Long-term plans call for upgrading higher-quality roads and integrating the road system into the European grid. The focus is on improving road connectors with Turkey and Greece and domestic connections linking Sofia, Plovdiv, and Burgas. Bulgaria has delayed building some key highway connections since the 1990s, but European Union membership is a strong incentive for completion. The National Strategy for Integrated Infrastructure Development calls for construction of 720 kilometers of new highways by 2015. A 114-kilometer link between eastern Bulgaria and the Turkish border is scheduled for completion in 2010. As of 2004, two international highways passed through Bulgaria, and a major highway ran from Sofia to the Black Sea coast. Proposed international corridors would pass from north to south, from Vidin to the border with Greece and from Ruse to the border with Greece, and west to east, from Serbia through Sofia to Burgas, Varna, and Edirne (Turkey). A new bridge link with Romania is scheduled for completion in 2011, relieving road and railroad congestion in that direction.[5]


  • total: 44,033 km
  • paved: 43,593 km (99%)
  • unpaved: 440 km (1%)
  • motorways: 463 km (2011)
  • motorways under construction: 218 km (2011)


Civil transportation is well developed in Bulgaria. There are several big companies, which control the market and hundreds of small (one bus = one company), which operate between the smaller towns. The main problem with so many companies is how to find their timetables. Recently the project "bgrazpisanie" (BG timetable in English) succeeded to collect all Bulgarian civil transportation timetables on its website [1]


  • 470 km (2006); major river is Danube and also includes Maritsa and Iskar.


In 2005 Bulgaria had 2,425 kilometers of natural gas pipelines, 339 kilometers of oil pipelines, and 156 kilometers of pipelines for refined products.[5] The pipeline system was scheduled for substantial changes and additions, however.[5] The 279-kilometer Burgas-Alexandroupolis Pipeline, still under negotiation among Bulgaria, Greece, and Russia in 2006, would provide a bypass of the overloaded Bosporus Strait.[5] The line would enable Russian oil arriving at the Bulgarian oil port of Burgas to reach Greece’s Mediterranean port at Alexandroupolis.[5] A 900-kilometer U.S.- financed alternate route, known as the AMBO pipeline, would bring oil from Burgas across Bulgaria and Macedonia to the Albanian port of Vlore on the Adriatic Sea, bypassing both the Bosporus and Greece.[5] As of October 2006, approval of both pipelines was expected.[5][dated info] With international investment, Bulgaria began constructing a new domestic gas transportation network beginning in 2005.[5] The Russian Gazprom company planned a gas pipeline from Dimitrovgrad in eastern Bulgaria across Serbia, reaching the Adriatic Sea in Croatia.[5] Some 400 kilometers of the planned Nabucco Pipeline, bringing gas from Azerbaijan and Iran to Central Europe, were to cross Bulgaria sometime before 2011.[5]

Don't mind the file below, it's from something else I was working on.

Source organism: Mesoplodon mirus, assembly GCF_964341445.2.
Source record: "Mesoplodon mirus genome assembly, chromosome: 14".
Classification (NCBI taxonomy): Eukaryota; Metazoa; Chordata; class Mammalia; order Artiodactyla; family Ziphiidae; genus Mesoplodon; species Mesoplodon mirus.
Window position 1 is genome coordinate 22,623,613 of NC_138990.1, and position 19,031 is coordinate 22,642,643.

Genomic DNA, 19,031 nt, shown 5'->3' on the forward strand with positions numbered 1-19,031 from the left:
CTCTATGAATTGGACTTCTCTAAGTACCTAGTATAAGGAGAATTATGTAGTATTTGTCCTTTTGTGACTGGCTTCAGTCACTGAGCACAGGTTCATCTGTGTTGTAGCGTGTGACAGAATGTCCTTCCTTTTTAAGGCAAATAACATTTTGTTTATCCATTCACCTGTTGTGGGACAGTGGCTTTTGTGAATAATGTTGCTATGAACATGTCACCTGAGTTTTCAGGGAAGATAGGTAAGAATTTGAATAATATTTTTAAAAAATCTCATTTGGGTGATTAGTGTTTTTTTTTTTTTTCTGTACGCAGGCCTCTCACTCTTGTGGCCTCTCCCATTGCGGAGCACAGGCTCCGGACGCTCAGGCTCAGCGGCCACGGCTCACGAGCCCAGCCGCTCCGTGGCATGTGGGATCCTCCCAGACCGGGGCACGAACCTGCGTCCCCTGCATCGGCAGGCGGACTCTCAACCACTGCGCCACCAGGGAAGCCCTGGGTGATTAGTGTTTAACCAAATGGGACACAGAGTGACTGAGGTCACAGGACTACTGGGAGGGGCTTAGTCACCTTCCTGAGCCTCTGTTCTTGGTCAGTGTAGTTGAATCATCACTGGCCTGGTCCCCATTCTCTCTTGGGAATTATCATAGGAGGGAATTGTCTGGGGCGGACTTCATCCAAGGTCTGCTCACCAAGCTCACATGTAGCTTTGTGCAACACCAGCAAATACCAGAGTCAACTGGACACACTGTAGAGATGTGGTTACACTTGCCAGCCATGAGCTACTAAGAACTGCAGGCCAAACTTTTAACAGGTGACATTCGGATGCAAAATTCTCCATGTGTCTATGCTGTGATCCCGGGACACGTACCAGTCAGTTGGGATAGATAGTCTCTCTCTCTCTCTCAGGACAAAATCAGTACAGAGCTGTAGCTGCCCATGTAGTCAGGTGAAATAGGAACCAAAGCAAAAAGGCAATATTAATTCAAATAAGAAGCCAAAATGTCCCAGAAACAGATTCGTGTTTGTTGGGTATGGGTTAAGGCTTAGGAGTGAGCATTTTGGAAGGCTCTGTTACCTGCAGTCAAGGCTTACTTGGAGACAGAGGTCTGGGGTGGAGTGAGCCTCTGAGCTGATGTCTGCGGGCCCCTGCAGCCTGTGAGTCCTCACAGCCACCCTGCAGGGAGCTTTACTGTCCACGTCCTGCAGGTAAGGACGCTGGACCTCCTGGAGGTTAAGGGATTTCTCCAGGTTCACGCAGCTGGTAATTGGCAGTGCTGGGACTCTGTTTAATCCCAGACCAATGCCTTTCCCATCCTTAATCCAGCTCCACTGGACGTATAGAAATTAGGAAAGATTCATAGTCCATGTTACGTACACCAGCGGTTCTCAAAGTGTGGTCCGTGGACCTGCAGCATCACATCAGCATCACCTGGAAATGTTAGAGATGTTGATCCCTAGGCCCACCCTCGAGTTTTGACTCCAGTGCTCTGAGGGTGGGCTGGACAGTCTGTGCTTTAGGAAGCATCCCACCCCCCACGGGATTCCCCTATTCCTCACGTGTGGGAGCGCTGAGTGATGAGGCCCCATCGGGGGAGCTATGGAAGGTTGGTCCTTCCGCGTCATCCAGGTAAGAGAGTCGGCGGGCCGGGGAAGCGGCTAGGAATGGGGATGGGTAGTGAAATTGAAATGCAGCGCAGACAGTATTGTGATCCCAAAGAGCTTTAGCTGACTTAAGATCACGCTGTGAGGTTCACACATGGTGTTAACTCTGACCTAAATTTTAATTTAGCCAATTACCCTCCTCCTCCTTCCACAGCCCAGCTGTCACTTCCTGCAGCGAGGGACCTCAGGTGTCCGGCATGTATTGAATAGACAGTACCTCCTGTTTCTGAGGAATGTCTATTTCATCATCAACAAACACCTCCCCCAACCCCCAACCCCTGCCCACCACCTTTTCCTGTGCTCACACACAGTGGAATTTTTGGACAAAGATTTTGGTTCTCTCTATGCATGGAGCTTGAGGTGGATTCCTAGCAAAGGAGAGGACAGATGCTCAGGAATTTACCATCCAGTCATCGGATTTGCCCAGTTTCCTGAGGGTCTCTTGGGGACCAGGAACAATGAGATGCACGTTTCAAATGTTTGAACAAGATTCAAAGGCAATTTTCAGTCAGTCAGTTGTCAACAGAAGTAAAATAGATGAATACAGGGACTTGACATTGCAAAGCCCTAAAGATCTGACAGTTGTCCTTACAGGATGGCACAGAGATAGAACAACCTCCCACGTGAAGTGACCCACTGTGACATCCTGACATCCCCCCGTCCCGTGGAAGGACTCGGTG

Ports and harbours

River ports

Lom, Rousse, Vidin, Silistra, Tutrakan, Svishtov, Nikopol and Oryahovo are river ports on the Danube river.

Sea ports

Burgas, Nesebar, Varna, Tsarevo, Sozopol, Pomorie, Obzor, Kavarna, Balchik.

The major and largest ports with international significance are Varna and Burgas.

Merchant marine

See also


  1. ^ Sofia Airport Serviced Record Number of Passengers April 2011, Sofia News Agency, May 16, 2011
  2. ^ Passenger traffic at Bulgaria's major airports grows 10% Y/Y in H1 2011, The Sofia Echo, August 18, 2011
  3. ^ a b c d e f g Bulgaria country profile, p. 15.
  4. ^ CIA World Factbook Bulgaria
  5. ^ a b c d e f g h i j k l m n o p Bulgaria country profile, p. 14.
  6. ^ a b "Bulgaria to Turkey wiring underway". Railway Gazette. 2010. Retrieved 2010-07-05. 

 This article incorporates public domain material Bulgaria country profile (October 2006) from websites or documents of the Library of Congress Federal Research Division.

External links

Wikimedia Foundation. 2010.